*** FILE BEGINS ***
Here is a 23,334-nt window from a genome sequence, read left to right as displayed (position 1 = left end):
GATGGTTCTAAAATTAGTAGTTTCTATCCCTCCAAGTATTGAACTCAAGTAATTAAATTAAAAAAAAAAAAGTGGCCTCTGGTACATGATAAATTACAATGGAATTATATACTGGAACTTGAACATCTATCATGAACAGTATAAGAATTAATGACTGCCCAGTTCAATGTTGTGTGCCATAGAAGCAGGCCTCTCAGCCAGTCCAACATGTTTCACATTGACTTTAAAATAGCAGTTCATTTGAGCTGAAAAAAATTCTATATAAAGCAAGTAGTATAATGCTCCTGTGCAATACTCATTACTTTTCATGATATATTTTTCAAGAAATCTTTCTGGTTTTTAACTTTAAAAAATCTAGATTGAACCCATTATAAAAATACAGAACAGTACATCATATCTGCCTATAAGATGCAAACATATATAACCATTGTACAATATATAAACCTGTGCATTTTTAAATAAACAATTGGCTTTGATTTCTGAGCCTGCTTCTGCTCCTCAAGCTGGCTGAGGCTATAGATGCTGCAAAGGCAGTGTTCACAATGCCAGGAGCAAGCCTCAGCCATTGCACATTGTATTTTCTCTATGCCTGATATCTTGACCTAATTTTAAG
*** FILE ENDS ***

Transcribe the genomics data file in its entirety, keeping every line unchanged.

Here is a 23,334-nt window from a genome sequence, read left to right as displayed (position 1 = left end):
GATGGTTCTAAAATTAGTAGTTTCTATCCCTCCAAGTATTGAACTCAAGTAATTAAATTAAAAAAAAAAAAGTGGCCTCTGGTACATGATAAATTACAATGGAATTATATACTGGAACTTGAACATCTATCATGAACAGTATAAGAATTAATGACTGCCCAGTTCAATGTTGTGTGCCATAGAAGCAGGCCTCTCAGCCAGTCCAACATGTTTCACATTGACTTTAAAATAGCAGTTCATTTGAGCTGAAAAAAATTCTATATAAAGCAAGTAGTATAATGCTCCTGTGCAATACTCATTACTTTTCATGATATATTTTTCAAGAAATCTTTCTGGTTTTTAACTTTAAAAAATCTAGATTGAACCCATTATAAAAATACAGAACAGTACATCATATCTGCCTATAAGATGCAAACATATATAACCATTGTACAATATATAAACCTGTGCATTTTTAAATAAACAATTGGCTTTGATTTCTGAGCCTGCTTCTGCTCCTCAAGCTGGCTGAGGCTATAGATGCTGCAAAGGCAGTGTTCACAATGCCAGGAGCAAGCCTCAGCCATTGCACATTGTATTTTCTCTATGCCTGATATCTTGACCTAATTTTAAG